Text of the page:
Luckily, one of gardening tasks I thoroughly enjoy is digging. I’m on a mission to rid our yard of trumpet vine, a pretty flower that attracts hummingbirds -- which is why it was allowed to establish itself -- but with an invidious root system that runs like underground pipes, sending up shoots alongside ours and our neighbor’s garages for 20 feet. And then there are the seedlings that were mowed down for years but sent their roots underneath the peonies and into the garden beds.
Really, the ways of the trumpet vine when I’m out uprooting it engage me totally. I had hip surgery last summer and couldn’t garden, but the summer before I’d dug up the vines alongside the next door garage, and this morning I went after them again. It was an easier task this time, but I still didn’t get all the roots. I’ll keep watch for shoots. Now I’m sitting, clean and comfortable of mind and body. The work edged all the distractions from my mind. I’m ready to start fresh.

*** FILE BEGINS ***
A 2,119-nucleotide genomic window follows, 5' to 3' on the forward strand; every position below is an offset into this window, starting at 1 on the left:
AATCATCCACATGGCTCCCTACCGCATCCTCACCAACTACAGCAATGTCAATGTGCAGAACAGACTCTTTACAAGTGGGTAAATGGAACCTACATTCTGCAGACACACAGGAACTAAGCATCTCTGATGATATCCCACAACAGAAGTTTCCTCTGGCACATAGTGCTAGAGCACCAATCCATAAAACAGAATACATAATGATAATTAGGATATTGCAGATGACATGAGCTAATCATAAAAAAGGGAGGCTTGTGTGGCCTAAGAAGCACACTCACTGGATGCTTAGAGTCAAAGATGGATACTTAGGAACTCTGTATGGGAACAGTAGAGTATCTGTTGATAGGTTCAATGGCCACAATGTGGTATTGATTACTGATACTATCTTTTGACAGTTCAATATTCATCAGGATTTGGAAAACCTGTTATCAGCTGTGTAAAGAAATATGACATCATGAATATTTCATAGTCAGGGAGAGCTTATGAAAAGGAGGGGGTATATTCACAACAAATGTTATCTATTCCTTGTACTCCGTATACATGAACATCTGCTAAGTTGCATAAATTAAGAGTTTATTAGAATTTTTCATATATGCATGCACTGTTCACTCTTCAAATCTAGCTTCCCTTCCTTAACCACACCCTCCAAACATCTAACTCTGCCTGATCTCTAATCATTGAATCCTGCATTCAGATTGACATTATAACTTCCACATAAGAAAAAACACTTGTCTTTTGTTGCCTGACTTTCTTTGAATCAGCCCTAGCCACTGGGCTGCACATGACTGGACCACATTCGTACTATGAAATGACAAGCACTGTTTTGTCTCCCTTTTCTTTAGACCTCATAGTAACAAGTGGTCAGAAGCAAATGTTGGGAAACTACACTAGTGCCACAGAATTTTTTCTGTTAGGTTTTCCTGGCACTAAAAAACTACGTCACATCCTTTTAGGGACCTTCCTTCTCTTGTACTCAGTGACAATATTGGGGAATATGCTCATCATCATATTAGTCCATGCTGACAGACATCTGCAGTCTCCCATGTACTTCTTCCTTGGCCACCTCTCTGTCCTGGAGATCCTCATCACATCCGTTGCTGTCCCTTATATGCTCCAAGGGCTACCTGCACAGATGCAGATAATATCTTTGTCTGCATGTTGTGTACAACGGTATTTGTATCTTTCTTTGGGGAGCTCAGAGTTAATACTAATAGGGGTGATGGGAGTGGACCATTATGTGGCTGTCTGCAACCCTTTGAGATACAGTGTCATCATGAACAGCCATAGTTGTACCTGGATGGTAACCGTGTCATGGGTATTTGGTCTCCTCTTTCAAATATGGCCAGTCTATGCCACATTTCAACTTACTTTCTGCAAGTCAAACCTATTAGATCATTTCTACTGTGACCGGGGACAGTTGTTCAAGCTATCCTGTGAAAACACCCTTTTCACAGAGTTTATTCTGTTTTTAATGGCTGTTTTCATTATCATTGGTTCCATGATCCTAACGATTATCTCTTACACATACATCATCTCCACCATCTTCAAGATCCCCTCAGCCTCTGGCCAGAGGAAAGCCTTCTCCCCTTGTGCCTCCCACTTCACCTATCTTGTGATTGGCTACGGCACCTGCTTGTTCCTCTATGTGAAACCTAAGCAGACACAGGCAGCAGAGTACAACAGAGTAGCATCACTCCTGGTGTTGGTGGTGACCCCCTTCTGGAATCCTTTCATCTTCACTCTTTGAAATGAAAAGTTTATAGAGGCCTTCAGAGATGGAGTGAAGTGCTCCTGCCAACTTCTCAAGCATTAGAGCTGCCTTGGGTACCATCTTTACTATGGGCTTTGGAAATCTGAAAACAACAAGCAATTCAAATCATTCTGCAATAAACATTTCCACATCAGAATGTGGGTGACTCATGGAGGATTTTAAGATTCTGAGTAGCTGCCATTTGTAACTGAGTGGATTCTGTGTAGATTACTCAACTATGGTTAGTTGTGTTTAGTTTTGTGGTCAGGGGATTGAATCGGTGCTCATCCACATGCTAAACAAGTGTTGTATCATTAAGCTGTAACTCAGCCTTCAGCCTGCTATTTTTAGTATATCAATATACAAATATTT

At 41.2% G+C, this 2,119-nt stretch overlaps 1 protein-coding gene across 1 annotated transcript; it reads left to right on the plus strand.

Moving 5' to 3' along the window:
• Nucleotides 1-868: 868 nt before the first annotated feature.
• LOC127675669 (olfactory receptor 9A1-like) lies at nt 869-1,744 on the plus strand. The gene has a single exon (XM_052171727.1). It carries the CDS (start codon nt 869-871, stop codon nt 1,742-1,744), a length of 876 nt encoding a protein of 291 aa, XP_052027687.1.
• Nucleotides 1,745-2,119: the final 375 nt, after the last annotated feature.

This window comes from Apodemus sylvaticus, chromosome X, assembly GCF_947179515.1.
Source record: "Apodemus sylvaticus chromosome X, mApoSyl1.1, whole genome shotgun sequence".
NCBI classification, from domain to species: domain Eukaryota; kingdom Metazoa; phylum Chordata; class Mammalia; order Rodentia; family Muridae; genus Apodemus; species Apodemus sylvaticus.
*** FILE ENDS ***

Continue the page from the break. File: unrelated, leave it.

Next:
I appreciate the monastic practice of manual labor to balance the work of singing the Divine Office. They both demand concentration on the task at hand. They drive out distraction, leaving the person spent and renewed at the same moment. I don’t have a job singing, but I do have writing to do and phone calls to make. Later I’ll make rhubarb pie, a fruit of my labor, and gaze at the lilies in front. I planted those bulbs years ago, and every day they bloom fills me with delight. (In the fall I will have to dig deep to thin them out and that will be its own pleasure.)